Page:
|Timetable set for implementing universal suffrage
In response to the remarks made by Legislative Councillor Mandy Tam on RTHK's "Letter to Hong Kong" broadcast today (March 30), a spokesman for the Constitutional and Mainland Affairs Bureau said the Basic Law had prescribed for the first time in Hong Kong's history universal suffrage as the ultimate aim for Hong Kong's constitutional development, and a timetable for attaining universal suffrage had already been determined.
The spokesman said, "According to the Decision adopted by the Standing Committee of the National People's Congress (NPCSC) on December 29, 2007, while universal suffrage is not to be implemented in 2012, appropriate amendments consistent with the principle of gradual and orderly progress may be made to the methods for electing the Chief Executive (CE) and the Legislative Council (Legco).
"The Decision of the NPCSC (the Decision) also made clear the timetable for attaining universal suffrage. According to the Decision, the CE may be elected by universal suffrage in 2017 and, after the CE has been elected by universal suffrage, all members of the Legco may be elected by universal suffrage in 2020. This carries most important significance for Hong Kong's constitutional development."
The spokesman added that, as reflected in opinion polls, the Decision was well received by the community. According to the poll conducted by the Chinese University of Hong Kong in January, more than 70 per cent of the public accepted the Decision.
"The Central Authorities and the HKSAR Government are fully committed to the implementation of universal suffrage according to the Basic Law. Now that the universal suffrage timetable has been set, the HKSAR Government will strive to work towards securing consensus within the community on how to further democratise the two electoral methods for 2012, so as to pave the way for attaining universal suffrage for the CE in 2017 and for Legco in 2020," he said.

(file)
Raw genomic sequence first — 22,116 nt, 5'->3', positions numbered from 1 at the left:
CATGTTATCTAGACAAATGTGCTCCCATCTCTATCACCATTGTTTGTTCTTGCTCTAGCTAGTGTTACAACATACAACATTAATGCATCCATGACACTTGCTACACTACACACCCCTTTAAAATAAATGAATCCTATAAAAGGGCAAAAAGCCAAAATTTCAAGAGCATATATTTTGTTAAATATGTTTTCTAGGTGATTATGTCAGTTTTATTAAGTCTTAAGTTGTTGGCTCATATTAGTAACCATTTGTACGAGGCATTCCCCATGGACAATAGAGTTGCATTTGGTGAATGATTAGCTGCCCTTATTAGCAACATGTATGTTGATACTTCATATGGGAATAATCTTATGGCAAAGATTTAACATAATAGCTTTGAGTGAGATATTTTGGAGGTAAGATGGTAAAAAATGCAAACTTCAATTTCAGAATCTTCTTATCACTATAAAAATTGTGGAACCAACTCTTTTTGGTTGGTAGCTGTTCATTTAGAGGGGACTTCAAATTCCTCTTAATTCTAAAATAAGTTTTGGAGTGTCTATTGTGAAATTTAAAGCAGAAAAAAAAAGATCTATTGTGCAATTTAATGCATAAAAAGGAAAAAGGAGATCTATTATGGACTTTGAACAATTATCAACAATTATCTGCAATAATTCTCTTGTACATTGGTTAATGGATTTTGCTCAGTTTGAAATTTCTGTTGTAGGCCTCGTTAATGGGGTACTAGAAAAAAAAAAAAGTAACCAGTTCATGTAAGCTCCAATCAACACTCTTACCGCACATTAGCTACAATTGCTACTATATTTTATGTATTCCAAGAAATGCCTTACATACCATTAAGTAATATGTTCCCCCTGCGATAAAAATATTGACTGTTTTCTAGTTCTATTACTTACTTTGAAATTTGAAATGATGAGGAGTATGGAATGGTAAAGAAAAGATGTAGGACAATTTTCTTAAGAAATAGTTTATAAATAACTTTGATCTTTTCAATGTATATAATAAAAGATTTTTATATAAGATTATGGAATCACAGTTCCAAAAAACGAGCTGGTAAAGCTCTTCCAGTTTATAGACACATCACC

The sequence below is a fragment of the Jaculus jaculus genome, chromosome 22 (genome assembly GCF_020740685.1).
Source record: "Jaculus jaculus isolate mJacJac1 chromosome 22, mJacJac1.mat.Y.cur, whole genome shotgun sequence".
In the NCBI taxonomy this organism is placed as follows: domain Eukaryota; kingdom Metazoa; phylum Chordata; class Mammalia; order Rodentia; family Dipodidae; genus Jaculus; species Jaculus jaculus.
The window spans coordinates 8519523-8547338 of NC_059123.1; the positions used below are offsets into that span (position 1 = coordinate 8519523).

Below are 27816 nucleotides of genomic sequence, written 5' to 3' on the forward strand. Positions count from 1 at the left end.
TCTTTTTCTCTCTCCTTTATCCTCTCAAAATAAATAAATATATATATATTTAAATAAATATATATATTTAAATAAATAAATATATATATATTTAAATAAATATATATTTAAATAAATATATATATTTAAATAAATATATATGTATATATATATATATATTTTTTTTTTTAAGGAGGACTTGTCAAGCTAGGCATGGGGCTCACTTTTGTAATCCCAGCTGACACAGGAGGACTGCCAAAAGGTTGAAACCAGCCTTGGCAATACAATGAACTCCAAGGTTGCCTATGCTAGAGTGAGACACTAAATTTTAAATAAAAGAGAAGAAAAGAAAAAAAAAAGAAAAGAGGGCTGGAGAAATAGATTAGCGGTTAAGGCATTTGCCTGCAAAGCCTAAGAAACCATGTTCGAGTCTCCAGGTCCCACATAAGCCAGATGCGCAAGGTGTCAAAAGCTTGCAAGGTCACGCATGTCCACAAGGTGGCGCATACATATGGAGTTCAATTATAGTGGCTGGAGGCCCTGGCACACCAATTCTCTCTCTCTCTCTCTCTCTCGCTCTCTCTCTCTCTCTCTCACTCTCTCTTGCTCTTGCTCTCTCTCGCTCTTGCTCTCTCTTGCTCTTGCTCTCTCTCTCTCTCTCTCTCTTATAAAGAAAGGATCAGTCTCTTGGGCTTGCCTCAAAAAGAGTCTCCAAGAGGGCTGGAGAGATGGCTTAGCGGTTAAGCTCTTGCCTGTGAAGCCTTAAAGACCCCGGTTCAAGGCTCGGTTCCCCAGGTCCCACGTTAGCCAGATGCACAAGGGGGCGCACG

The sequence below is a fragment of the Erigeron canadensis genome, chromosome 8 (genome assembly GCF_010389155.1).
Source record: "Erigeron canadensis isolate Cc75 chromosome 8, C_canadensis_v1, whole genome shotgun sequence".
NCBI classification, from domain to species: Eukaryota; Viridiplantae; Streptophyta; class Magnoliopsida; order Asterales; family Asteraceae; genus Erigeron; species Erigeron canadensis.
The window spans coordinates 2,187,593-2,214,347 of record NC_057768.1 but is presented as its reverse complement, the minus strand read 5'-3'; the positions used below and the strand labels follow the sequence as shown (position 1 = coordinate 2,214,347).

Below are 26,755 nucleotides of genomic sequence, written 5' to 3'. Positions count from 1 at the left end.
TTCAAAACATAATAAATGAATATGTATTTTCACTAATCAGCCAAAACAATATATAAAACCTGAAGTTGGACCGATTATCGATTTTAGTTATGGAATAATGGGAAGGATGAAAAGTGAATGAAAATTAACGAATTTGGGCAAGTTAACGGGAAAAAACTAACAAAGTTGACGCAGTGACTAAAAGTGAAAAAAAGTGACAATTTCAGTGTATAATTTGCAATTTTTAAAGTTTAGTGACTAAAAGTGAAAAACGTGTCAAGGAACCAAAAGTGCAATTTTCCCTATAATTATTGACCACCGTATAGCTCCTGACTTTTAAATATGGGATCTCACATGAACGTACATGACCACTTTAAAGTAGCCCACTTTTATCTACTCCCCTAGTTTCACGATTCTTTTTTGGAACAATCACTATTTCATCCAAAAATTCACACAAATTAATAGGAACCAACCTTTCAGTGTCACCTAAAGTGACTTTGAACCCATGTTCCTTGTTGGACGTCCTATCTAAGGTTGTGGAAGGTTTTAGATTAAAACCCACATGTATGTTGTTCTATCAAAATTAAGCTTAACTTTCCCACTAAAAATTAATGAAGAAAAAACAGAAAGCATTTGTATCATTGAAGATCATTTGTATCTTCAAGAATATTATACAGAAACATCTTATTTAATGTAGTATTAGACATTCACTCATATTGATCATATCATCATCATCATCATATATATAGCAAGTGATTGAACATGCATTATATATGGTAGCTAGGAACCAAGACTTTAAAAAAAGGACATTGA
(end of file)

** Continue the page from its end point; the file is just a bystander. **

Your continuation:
"At its second meeting on March 27, the task group discussed issues concerning the electoral method for forming the Legco in 2012. Most of the members who expressed their views were inclined towards increasing the number of Legco seats in order to enhance the representativeness of and to cope better with the work in the Council. Also, if the number of Legco seats is increased, this will enable more people to participate in politics, nurture more political talent, and lower the population-to-seat ratio of the local legislature to bring it closer to the ratios of other places in Europe and Asia.
"Regarding the Legco election in 2012, although the Decision stipulates that the half-and-half ratio between members returned by functional constituencies (FCs) and members returned by geographical constituencies through direct elections shall remain unchanged, there is still room for making amendments to the electoral method to enhance its representative elements.
He said that the Government had made no decisions on the electoral methods for 2012 and we hoped that discussions in the task group would be completed around the middle of this year.
"The Government will then consolidate options which may be considered for amending the two electoral methods for 2012 in the fourth quarter of this year, and conduct another round of public consultation as early as possible," he explained.
Ends/Sunday, March 30, 2008